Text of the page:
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Bills would amend state Do Not Resuscitate laws

Feb 7, 2018

Parents of a child with a terminal illness would be able to place a Do Not Resuscitate order on file at the child's school, under a package of recently introduced bills (SB 784, SB 785, SB 786).

The legislation would require schools to honor the DNR of a child with advanced illness whose heart and breathing have stopped.

Schools should honor parents' wishes to allow their child to pass away peacefully, according to the bills' sponsor, Sen. Rebekah Warren, D-Ann Arbor.

"For these parents, they want those wishes respected," said Warren. "But they also want their kids to be able to go to school."

"Parents have said we want our child, if it is their time to go, to be able to pass in comfort with comfort measures, but without active CPR that can be very damaging and painful," Warren said.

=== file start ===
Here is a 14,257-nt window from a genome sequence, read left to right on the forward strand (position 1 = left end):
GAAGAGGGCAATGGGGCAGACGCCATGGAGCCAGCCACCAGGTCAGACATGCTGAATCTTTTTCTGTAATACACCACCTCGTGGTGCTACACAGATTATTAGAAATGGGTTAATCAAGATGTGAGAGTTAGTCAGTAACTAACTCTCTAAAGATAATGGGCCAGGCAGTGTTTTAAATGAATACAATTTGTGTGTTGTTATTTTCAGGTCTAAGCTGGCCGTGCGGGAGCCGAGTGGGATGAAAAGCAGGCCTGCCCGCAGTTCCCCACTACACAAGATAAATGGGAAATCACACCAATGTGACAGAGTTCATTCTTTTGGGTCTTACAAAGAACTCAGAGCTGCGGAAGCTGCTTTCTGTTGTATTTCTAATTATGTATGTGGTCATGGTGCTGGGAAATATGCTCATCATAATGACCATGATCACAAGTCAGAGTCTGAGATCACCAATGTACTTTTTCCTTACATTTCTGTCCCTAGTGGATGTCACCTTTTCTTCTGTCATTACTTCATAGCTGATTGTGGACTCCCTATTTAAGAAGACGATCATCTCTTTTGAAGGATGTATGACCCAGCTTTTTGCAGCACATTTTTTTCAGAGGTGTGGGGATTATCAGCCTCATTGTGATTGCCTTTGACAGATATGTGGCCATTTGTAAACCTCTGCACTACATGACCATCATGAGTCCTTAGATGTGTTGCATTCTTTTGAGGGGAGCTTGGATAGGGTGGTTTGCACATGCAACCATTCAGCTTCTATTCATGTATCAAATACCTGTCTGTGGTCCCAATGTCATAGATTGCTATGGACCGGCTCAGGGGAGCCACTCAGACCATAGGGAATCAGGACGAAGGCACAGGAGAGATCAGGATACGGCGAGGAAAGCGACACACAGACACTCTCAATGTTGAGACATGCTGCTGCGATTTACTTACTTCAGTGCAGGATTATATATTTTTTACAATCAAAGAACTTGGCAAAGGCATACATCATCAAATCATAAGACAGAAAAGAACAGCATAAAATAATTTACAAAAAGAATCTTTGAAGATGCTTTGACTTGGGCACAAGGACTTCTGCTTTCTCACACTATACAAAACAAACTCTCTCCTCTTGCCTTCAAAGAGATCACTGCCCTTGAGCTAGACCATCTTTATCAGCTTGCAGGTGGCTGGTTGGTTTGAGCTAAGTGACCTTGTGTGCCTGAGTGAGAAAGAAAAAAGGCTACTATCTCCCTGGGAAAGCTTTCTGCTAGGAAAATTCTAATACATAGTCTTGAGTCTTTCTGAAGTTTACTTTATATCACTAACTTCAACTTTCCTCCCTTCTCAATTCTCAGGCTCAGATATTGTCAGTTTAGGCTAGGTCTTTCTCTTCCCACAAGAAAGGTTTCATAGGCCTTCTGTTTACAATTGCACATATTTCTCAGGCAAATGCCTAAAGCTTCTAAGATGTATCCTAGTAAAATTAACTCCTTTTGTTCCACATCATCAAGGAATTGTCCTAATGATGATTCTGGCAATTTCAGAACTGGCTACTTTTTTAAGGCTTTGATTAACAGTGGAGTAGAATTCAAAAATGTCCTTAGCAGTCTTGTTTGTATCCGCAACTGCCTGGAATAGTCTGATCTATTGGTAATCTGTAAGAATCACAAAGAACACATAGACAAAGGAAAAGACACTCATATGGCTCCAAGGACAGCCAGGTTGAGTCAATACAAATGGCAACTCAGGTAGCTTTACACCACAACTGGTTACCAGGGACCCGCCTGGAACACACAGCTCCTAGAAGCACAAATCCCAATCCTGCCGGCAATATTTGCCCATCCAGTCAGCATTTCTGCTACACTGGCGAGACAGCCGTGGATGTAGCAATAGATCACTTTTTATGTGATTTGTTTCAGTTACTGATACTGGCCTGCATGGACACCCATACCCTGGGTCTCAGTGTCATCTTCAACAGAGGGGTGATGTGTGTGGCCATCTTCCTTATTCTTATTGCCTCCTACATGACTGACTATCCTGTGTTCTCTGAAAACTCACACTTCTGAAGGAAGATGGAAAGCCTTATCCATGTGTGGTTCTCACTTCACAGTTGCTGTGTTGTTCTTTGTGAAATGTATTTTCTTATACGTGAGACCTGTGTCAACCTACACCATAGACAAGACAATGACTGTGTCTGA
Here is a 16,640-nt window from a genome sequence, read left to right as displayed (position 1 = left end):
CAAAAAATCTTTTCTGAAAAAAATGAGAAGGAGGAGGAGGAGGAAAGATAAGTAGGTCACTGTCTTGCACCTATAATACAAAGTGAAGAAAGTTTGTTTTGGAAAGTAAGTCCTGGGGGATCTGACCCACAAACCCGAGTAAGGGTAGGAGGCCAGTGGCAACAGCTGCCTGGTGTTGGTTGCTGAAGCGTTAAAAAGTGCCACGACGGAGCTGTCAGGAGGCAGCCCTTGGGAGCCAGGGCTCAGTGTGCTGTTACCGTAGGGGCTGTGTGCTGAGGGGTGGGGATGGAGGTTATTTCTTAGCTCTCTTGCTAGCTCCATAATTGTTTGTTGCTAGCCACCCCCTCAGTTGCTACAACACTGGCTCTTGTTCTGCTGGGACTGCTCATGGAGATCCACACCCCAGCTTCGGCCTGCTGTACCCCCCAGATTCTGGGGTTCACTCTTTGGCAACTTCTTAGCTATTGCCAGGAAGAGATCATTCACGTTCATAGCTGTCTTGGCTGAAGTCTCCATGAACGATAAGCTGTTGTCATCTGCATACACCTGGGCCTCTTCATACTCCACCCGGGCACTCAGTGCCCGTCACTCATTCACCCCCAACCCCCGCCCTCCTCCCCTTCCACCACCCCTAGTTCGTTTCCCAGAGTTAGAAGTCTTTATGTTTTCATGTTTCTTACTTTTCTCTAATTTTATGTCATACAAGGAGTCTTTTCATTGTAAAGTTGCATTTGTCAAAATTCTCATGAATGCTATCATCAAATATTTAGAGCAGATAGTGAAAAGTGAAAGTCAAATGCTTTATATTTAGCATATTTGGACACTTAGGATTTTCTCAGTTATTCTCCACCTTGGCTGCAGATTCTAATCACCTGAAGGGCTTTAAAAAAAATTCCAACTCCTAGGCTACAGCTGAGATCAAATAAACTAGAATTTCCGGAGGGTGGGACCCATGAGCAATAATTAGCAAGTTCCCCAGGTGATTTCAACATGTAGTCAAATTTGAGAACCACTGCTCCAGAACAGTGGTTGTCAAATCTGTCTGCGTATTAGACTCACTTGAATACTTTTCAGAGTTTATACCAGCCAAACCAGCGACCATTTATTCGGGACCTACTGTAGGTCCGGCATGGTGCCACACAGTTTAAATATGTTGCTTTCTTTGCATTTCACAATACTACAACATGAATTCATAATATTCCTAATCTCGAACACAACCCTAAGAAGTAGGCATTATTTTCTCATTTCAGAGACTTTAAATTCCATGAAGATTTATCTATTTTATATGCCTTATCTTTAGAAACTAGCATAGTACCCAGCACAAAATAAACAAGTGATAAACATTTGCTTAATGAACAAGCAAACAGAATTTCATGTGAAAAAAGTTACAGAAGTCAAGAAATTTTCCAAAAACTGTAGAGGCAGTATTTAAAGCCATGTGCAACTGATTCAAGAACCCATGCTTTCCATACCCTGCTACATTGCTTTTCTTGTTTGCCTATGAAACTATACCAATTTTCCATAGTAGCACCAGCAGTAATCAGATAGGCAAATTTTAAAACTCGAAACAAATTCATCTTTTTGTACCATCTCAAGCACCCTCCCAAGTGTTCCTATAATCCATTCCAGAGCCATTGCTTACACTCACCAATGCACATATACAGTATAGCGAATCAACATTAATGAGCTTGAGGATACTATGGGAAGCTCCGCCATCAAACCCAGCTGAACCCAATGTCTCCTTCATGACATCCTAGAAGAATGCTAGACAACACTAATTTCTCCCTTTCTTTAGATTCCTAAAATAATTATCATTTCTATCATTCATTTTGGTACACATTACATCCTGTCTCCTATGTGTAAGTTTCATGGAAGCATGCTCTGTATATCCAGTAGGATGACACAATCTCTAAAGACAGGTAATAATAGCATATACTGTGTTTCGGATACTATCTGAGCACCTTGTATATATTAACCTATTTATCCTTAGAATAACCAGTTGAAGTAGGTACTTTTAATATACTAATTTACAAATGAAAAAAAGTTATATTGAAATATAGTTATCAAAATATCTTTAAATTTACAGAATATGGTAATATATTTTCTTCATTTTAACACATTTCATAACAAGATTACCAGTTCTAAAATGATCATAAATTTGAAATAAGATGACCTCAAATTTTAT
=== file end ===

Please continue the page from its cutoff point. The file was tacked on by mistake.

Warren said the legislation clarifies state law so that schools would not be liable for honoring the DNR.

The DNR would need to be signed by both parents, and the child's doctor.

Parents testified yesterday in front of the Senate Judiciary Committee in support of the legislation.

Dawn Krause of Saline told of her late son, Willy, who was born in 2004 and was diagnosed with a severe and rare brain disorder. She said  she pursued "an aggressive approach to his medical care," and that he also benefited from years of special education classes for children with disabilities. 

Krause said she sued the Washtenaw Intermediate School District in 2015 when it said it would not honor Willy's DNR order without a court order, even though at his previous school his DNR became part of his agreed-upon medical plan.

"For Willy and kids with these regressive disorders, the 'end' can be years," Krause said. "In the meantime they deserve an education. They deserve a life of their own with an education program designed for them."

"When a parent or guardian reaches the agonizing decision to place a DNR for their child, no one should be able to tell them that the DNR will not be honored," said Krause.

Willy died at age 11, while the lawsuit with WISD was still in progress.